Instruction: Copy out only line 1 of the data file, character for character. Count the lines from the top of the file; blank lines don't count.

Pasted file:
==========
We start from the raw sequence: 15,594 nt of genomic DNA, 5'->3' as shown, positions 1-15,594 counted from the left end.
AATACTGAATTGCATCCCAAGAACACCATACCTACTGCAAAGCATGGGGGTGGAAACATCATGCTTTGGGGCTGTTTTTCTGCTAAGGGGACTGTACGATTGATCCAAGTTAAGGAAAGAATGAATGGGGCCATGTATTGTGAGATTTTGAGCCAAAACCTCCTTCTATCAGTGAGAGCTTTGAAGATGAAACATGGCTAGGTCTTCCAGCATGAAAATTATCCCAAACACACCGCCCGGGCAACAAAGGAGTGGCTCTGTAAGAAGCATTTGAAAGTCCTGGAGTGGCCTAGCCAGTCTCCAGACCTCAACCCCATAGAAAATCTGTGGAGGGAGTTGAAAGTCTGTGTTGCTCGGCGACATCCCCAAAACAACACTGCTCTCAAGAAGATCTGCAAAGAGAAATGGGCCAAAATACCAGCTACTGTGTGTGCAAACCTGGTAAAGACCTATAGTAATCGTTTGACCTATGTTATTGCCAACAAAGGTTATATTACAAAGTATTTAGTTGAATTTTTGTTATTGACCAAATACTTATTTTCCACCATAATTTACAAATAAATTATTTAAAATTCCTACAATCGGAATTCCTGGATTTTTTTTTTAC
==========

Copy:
We start from the raw sequence: 15,594 nt of genomic DNA, 5'->3' as shown, positions 1-15,594 counted from the left end.